15. Truly the last word on militant dysphoria: http://www.variety.com/article/VR1118009754.html?categoryid=13&cs=1

    Sam

    October 10, 2009 at 10:56 am

  16. Lars Von Trier – another hubristic talent becoming increasingly ridiculous from the fawning discussions of his big ‘statements’… wonder how he’ll mutilate women in his next ‘masterpiece’?

    The ‘black iron prison’ of neoliberalism rendering art, theory and politics into a childish (and deadening) series of stunts. Academic bread and circuses.

    wayne

    October 10, 2009 at 11:36 am

  17. Wayne,

    Perhaps you’re new to this site, but no one’s allowed to make fun of LVT on AWP. Them’s the rules.

    Ads

    October 11, 2009 at 8:26 am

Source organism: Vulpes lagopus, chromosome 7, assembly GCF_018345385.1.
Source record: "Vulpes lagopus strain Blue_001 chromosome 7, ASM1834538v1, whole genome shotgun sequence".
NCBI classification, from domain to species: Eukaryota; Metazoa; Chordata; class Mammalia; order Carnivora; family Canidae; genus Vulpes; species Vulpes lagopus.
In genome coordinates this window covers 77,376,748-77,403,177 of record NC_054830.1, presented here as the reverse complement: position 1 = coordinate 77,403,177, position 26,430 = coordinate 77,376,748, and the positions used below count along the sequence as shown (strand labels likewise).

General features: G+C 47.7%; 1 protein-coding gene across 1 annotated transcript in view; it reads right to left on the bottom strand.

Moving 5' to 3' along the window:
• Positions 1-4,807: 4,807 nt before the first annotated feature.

18. Fair enough – LVT’s been doing the job himself well enough for the past decade!

    wayne

    October 11, 2009 at 7:47 pm

  19. […] As ads without products goes on to say, it would be cool if this diagnosis then turned toward an unexpected new cure. No such luck so far: first we figure out what’s wrong, get militant, then maybe we can figure something out. Is the anti-energy of angst politically tappable? For sure: see Fascists, Nazis, al Qaeda. Teh question is whether it can be channeled appealingly. […]